Mononucleosis infectious B27.9

Author: Prof. Dr. med. Peter Altmeyer

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Last updated on: 20.01.2022

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EBV infection; Epstein-Barr virus infection; glandular fever; Glandular fever; infectious mononucleosis; Infectious Mononucleosis; Monocyteangina; mononucleosis infectiosa; Pfeiffer glandular fever; Pfeiffer's disease

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Filatov, 1887; Pfeiffer, 1889

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Infectious disease occurring worldwide caused by the Epstein-Barr virus(HHV-4; see below Herpes viruses, human, see below EBV virus infections), a virus with a DNA genome of the genus Lymphokryptovirus, from the family Herpesviridae. The virus is transmitted by droplet infection or saliva contact (kissing disease). The infection is usually inapparent in infancy.

Later in life, the infectious disease presents with the typical picture of "Pfeiffer's glandular fever" with necrotizing angina, lymphadenopathy, hepatosplenomegaly, atypical monocytosis and exanthema (3-15% of cases). The maculo-papular exanthema occurs almost obligatorily with the administration of aminopenicillins (ampicillin, amoxycillin).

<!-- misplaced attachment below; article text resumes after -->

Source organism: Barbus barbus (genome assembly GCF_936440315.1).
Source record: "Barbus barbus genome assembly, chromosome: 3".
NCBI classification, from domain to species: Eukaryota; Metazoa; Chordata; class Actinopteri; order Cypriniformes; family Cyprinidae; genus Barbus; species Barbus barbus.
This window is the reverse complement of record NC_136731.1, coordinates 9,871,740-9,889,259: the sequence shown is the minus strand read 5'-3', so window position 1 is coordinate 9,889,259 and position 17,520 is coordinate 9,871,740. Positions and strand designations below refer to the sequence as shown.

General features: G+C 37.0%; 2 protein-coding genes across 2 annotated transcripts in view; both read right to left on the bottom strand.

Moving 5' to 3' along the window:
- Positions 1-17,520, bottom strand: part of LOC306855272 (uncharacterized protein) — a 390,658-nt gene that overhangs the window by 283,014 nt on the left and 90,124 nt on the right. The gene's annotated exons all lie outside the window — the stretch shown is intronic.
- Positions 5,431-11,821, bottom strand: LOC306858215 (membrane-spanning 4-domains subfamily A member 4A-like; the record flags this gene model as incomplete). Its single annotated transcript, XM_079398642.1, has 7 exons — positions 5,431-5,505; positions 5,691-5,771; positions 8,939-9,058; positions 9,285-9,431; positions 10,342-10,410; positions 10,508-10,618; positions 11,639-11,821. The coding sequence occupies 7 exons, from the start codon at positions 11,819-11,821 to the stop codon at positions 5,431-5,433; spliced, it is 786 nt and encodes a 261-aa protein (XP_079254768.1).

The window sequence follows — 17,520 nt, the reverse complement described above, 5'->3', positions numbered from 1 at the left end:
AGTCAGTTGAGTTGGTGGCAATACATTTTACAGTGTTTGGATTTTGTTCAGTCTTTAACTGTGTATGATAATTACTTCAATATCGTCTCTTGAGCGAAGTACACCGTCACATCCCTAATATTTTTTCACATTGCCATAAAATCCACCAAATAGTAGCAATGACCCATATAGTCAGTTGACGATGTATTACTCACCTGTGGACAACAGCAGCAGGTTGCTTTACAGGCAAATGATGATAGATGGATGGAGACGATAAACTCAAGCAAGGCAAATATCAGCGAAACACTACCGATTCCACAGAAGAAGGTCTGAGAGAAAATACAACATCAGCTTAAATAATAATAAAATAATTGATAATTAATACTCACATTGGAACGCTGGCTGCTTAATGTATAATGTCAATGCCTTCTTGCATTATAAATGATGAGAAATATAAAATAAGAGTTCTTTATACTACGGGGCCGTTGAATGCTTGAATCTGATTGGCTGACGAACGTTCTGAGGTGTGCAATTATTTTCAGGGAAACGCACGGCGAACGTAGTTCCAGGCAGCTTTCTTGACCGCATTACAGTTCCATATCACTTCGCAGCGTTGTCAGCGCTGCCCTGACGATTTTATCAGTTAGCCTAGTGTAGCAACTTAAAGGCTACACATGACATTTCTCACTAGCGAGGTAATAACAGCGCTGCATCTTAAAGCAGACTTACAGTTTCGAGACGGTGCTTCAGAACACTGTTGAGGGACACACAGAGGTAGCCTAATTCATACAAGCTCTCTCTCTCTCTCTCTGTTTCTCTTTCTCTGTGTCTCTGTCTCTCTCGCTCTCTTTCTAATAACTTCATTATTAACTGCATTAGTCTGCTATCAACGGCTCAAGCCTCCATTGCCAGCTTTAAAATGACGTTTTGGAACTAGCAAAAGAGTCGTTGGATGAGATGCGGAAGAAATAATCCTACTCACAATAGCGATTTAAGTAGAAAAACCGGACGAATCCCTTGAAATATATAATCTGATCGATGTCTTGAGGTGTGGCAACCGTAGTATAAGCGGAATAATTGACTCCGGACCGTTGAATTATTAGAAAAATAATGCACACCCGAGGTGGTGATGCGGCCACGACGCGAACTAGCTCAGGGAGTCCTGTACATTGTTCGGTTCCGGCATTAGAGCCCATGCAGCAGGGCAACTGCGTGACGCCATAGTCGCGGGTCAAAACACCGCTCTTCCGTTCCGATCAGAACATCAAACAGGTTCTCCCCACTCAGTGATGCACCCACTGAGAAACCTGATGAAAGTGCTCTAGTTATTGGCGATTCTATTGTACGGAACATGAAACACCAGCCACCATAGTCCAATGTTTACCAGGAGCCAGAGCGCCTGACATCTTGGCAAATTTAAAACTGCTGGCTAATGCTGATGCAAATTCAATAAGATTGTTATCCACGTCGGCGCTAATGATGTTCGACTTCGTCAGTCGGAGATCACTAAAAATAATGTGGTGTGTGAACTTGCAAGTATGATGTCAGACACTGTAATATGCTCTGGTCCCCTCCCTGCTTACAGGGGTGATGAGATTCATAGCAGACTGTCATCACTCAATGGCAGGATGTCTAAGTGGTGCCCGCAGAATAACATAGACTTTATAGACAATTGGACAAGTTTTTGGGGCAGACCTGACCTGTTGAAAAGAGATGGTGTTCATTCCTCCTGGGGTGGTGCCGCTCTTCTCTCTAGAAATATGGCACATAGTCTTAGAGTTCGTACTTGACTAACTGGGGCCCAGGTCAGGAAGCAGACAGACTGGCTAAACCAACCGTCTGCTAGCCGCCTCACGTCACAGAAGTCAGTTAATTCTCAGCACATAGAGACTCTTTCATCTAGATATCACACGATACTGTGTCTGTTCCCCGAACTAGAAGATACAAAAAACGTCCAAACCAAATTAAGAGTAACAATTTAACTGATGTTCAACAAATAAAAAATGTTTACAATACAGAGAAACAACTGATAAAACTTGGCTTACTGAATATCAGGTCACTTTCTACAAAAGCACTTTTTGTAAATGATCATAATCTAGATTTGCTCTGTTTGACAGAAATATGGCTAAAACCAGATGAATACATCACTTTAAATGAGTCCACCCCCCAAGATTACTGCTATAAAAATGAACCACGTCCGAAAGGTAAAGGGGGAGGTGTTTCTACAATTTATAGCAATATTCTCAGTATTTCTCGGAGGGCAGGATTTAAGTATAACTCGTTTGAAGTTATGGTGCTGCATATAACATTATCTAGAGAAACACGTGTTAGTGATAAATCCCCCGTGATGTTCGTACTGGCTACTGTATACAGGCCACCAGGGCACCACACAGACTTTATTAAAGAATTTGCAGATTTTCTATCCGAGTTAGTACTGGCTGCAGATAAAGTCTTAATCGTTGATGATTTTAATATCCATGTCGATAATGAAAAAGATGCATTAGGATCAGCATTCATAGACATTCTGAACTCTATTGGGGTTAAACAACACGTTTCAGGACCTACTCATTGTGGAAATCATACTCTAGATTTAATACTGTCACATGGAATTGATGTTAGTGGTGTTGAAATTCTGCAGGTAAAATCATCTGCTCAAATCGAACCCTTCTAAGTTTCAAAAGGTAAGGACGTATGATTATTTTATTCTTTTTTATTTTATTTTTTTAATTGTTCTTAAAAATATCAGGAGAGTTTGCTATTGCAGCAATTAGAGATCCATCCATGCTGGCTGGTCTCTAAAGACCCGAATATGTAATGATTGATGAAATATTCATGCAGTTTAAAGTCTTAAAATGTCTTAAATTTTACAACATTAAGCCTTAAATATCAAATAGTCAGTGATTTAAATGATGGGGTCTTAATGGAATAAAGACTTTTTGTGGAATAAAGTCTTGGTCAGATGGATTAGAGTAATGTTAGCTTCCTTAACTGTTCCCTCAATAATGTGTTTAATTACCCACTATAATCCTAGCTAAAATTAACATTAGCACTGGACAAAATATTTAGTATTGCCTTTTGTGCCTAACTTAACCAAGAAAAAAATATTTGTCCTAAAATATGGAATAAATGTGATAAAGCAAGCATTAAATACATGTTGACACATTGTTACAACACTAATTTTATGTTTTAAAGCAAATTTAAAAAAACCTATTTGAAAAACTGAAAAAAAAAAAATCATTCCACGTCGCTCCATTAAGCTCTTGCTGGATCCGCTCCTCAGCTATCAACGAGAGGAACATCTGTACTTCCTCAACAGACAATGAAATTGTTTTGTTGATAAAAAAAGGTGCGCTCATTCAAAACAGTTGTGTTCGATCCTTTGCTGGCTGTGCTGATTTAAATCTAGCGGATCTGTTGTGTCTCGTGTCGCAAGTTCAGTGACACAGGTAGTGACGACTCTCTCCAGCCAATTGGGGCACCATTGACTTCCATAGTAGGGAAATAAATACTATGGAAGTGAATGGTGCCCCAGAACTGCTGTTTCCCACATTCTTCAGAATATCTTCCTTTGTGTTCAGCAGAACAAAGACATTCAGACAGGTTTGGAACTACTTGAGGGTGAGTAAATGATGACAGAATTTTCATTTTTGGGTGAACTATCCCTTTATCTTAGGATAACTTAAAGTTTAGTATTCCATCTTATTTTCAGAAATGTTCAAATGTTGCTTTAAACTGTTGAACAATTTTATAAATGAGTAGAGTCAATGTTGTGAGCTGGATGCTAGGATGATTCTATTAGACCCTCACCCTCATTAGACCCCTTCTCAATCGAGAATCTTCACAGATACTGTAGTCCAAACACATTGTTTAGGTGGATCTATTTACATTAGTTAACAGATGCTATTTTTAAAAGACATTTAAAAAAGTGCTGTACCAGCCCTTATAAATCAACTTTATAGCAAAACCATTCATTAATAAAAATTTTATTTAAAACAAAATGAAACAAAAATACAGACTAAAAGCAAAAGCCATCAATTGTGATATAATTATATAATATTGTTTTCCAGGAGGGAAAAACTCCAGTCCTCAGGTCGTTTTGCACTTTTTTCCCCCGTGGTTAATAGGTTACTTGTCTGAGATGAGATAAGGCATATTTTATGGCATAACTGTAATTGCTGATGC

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Like all herpes viruses, HHV 4 is ubiquitously distributed and infects humans persistently. It is excreted in saliva and is also transmitted. The main mode of transmission is droplet infection, which is why the mononucleosis occurring with the primary infection has also been given the name "kissing disease".

In industrialized countries, the infection reaches about 40% by the age of 15, and then rises steeply with puberty to 80-90% in adulthood. In the developing countries, due to the lower hygiene standards, the infestation is practically 100 % already among the under 3-year-olds. Iatrogenic transmission in transplants has been reported. Especially HHV-4-seronegative recipients are at risk (Schnitzler P et al. 2019).